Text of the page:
ABOUT TGF

Temple Garden Foundation (TGF) was founded in 2008 to support disadvantaged, rural communities in Cambodia.
To understand the nature of our work, it is important to understand the country’s background. Cambodia has a recent history very different to the rest of South East Asia. Cooperation and trust were disrupted in Cambodian communities during the years of the Khmer Rouge and the ensuing decades of conflict. This left a fractured society with a generation of leaders and knowledge wiped out or discouraged.


Today 50% of the Cambodian population is younger than 22 years old, 80% of the population live in rural areas and 72% live on less than $3 per day. Many cannot afford wells, latrines, medication or education for their children.


 

Working in the Chi Kraeng district, one of the poorest areas of Cambodia, the first project that TGF completed was the construction of a health centre, within the grounds of which were the ruins of an Angkorian temple. This became the inspiration behind the charity’s name, Temple Garden Foundation. Over the next two years, TGF built a school and set up infrastructure projects around water access and road repair – all in partnership with the Cambodian government and local communities. Today, TGF partners with 59 villages in Chi Kraeng, empowering communities to build a better future. We distinguish ourselves from the start by getting to know the villagers, understanding their community and focusing on available resources. Most of TGF’s staff are Cambodian, with local, on the ground expertise. Due to this, we recognise that any sustainable development and lasting change for Cambodian communities needs to be integrated in its approach – children will not attend school regularly if they are unwell – families will struggle to build household capital when they struggle with ill health – health education will have limited success without access to clean water and sanitation.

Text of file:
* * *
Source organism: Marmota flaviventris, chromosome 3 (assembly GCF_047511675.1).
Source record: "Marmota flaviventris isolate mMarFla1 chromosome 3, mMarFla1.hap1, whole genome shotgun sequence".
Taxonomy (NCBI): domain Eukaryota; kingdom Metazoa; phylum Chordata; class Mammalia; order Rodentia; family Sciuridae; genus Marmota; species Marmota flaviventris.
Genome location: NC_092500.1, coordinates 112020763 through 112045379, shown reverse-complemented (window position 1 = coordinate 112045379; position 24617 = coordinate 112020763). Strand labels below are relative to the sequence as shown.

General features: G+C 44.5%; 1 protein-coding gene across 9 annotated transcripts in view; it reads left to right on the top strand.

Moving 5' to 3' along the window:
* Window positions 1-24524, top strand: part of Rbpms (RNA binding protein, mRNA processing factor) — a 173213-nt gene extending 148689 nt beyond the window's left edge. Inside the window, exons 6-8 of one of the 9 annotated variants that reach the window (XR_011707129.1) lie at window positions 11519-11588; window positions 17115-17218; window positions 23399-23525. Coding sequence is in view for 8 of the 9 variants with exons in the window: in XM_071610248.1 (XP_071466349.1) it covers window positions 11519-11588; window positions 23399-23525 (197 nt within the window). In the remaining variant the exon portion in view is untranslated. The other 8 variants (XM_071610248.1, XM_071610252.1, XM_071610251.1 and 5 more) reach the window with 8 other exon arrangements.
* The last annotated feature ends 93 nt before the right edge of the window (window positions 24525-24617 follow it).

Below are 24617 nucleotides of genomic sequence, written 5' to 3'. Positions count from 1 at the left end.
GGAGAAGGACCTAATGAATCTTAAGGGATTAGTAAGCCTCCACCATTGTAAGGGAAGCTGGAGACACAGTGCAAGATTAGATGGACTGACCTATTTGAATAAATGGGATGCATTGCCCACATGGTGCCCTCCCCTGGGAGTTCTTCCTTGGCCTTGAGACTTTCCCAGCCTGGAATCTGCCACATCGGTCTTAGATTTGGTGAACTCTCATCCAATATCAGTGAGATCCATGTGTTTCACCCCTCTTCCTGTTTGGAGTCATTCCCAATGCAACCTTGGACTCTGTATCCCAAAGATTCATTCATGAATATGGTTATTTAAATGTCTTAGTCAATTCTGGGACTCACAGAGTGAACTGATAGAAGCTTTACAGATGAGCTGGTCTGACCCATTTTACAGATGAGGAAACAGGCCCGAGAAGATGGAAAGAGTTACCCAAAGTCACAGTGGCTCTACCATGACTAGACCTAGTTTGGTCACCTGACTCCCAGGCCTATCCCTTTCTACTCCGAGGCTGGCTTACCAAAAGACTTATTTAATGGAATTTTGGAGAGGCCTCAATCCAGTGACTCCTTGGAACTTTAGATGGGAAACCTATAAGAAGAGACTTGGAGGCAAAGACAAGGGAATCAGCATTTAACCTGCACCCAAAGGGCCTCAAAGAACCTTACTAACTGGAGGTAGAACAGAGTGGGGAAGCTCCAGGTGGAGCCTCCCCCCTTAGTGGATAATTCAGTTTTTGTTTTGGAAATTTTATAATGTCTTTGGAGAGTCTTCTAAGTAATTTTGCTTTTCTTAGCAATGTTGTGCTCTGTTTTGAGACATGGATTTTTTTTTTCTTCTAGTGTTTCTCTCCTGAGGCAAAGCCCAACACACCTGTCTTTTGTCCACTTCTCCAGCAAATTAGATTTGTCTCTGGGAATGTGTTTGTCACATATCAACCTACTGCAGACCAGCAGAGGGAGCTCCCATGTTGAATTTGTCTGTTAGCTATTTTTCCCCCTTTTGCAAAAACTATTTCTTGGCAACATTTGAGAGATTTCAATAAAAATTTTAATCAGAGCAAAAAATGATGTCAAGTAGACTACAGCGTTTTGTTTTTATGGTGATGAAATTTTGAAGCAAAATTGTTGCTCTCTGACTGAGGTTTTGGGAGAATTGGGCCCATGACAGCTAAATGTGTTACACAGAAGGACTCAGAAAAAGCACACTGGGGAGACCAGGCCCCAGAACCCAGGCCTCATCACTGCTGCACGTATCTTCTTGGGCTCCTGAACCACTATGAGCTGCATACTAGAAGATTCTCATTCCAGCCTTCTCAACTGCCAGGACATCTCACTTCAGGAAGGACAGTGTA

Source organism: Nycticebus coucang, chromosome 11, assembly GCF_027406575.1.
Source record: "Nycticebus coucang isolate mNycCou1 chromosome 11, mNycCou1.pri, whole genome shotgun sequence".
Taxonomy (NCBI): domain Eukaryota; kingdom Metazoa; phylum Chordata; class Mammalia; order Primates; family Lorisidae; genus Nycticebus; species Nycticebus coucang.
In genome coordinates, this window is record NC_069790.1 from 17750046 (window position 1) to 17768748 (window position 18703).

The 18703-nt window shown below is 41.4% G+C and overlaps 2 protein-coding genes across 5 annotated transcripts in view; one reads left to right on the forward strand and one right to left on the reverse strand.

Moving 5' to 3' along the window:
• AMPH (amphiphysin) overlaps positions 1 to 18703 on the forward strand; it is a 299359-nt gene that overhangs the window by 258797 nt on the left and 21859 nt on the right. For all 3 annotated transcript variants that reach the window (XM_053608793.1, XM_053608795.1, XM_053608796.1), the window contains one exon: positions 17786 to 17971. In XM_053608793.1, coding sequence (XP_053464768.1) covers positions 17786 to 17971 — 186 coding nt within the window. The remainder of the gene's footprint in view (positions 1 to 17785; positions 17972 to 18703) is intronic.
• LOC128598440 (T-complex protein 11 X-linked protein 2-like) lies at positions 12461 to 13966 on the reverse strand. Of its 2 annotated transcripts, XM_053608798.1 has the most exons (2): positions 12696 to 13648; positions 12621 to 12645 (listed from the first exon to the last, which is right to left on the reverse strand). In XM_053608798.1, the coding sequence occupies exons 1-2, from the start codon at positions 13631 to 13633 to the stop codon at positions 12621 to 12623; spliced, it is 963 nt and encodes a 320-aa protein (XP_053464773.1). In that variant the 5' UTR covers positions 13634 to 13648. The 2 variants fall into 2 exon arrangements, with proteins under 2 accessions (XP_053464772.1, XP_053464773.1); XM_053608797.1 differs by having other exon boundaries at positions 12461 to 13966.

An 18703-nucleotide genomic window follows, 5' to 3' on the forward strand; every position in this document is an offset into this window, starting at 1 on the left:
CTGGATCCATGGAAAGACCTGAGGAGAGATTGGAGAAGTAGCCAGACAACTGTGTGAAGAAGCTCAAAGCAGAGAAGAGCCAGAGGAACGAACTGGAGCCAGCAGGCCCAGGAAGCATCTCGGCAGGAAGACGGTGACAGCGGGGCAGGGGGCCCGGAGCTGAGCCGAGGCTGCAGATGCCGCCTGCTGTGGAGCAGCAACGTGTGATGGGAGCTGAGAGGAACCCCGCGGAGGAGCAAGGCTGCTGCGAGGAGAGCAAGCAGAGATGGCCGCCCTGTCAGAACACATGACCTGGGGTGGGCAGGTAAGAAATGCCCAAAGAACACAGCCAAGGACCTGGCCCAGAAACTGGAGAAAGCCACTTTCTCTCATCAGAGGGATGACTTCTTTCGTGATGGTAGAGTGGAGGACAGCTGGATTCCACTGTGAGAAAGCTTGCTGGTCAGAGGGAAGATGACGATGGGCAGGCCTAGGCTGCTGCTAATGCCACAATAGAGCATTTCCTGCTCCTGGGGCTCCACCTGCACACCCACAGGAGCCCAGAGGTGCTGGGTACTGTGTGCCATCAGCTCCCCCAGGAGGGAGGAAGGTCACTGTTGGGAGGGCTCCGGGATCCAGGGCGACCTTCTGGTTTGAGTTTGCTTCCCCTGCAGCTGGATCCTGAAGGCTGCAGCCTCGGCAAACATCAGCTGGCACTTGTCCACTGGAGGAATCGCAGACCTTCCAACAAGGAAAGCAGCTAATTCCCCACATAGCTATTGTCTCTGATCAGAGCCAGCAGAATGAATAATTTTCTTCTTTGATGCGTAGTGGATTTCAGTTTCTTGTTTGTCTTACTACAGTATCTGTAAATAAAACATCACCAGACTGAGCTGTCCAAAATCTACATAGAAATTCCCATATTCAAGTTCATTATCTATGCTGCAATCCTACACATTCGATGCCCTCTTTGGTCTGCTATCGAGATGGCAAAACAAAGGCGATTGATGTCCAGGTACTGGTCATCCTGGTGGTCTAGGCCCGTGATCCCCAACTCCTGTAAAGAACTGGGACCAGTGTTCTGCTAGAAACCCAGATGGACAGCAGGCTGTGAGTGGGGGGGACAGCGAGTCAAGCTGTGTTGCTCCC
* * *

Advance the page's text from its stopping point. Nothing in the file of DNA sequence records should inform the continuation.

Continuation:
To foster sustainability, we try to change the typical pattern of village dependence on NGO’s and limited governmental support, by undertaking projects which maximise community participation and minimise external support – almost every project we undertake requires a commitment of resources from the beneficiaries. We operate with minimal overheads and running costs, so funds can go towards helping the poorest people in Cambodia through the provision of four interconnected programmes:

Income Generation
Health
Water and Sanitation
Children’s Education

Together, these four programmes provide an integrated impact to empower communities to take ownership of their futures.